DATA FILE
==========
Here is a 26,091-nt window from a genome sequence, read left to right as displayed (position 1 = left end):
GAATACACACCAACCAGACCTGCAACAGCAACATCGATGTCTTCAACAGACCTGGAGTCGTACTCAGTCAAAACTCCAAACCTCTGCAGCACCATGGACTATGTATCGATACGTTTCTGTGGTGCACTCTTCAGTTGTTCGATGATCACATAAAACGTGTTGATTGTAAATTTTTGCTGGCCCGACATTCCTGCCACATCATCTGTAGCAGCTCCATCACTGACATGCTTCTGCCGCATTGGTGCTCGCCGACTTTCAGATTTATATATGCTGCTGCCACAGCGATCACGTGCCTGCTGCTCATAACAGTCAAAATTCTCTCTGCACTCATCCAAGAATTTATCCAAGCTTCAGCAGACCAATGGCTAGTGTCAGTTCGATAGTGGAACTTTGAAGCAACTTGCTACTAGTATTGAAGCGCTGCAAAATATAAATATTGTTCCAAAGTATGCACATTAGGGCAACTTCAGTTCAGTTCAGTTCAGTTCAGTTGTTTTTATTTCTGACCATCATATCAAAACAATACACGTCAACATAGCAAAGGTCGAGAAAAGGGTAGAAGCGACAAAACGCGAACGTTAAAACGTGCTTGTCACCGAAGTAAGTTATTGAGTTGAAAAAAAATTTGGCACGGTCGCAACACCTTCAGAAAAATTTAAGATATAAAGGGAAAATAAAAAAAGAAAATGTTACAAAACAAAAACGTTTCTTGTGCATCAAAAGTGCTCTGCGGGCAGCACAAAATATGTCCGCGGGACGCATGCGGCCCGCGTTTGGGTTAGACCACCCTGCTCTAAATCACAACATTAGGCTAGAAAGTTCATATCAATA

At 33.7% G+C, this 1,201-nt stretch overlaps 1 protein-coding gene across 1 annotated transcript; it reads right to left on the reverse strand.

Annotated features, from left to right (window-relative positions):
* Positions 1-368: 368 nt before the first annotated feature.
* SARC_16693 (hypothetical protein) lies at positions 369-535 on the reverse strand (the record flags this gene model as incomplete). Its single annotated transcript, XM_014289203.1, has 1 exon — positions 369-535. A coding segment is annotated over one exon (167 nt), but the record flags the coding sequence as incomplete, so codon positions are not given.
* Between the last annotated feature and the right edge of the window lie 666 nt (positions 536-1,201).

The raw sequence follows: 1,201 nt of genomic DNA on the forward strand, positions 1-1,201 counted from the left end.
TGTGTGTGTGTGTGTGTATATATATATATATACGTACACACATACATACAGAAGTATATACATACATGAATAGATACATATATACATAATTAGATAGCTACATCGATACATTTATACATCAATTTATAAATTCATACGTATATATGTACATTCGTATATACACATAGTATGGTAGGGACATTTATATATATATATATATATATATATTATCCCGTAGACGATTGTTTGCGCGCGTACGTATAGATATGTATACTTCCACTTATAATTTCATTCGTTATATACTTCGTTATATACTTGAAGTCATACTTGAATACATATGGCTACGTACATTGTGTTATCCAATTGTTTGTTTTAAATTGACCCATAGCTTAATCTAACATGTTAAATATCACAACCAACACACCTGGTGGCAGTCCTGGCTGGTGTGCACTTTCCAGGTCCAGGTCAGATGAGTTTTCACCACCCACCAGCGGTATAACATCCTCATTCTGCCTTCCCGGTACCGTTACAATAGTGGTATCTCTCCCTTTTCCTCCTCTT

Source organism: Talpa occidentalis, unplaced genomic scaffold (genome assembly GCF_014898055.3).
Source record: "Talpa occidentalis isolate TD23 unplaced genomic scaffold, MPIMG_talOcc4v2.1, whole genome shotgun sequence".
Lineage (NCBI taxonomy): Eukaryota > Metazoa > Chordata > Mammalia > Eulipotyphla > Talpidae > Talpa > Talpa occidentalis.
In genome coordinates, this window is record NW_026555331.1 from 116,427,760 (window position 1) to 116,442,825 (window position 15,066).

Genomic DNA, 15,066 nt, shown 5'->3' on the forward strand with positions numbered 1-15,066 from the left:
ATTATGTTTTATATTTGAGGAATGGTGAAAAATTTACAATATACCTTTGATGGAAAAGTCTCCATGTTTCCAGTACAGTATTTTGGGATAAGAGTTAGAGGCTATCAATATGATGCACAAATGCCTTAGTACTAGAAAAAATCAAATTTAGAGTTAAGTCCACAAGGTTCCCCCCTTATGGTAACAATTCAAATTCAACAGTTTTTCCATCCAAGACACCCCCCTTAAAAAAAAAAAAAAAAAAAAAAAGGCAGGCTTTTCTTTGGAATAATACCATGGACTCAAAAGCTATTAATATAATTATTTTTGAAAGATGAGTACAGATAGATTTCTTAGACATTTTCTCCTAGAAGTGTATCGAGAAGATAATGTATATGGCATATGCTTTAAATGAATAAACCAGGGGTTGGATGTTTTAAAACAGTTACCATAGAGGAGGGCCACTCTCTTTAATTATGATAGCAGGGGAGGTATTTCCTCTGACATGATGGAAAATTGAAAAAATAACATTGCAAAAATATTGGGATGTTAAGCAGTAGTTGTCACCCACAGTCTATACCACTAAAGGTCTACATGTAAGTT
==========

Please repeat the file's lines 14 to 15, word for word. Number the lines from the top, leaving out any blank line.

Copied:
Genomic DNA, 15,066 nt, shown 5'->3' on the forward strand with positions numbered 1-15,066 from the left:
ATTATGTTTTATATTTGAGGAATGGTGAAAAATTTACAATATACCTTTGATGGAAAAGTCTCCATGTTTCCAGTACAGTATTTTGGGATAAGAGTTAGAGGCTATCAATATGATGCACAAATGCCTTAGTACTAGAAAAAATCAAATTTAGAGTTAAGTCCACAAGGTTCCCCCCTTATGGTAACAATTCAAATTCAACAGTTTTTCCATCCAAGACACCCCCCTTAAAAAAAAAAAAAAAAAAAAAAAGGCAGGCTTTTCTTTGGAATAATACCATGGACTCAAAAGCTATTAATATAATTATTTTTGAAAGATGAGTACAGATAGATTTCTTAGACATTTTCTCCTAGAAGTGTATCGAGAAGATAATGTATATGGCATATGCTTTAAATGAATAAACCAGGGGTTGGATGTTTTAAAACAGTTACCATAGAGGAGGGCCACTCTCTTTAATTATGATAGCAGGGGAGGTATTTCCTCTGACATGATGGAAAATTGAAAAAATAACATTGCAAAAATATTGGGATGTTAAGCAGTAGTTGTCACCCACAGTCTATACCACTAAAGGTCTACATGTAAGTT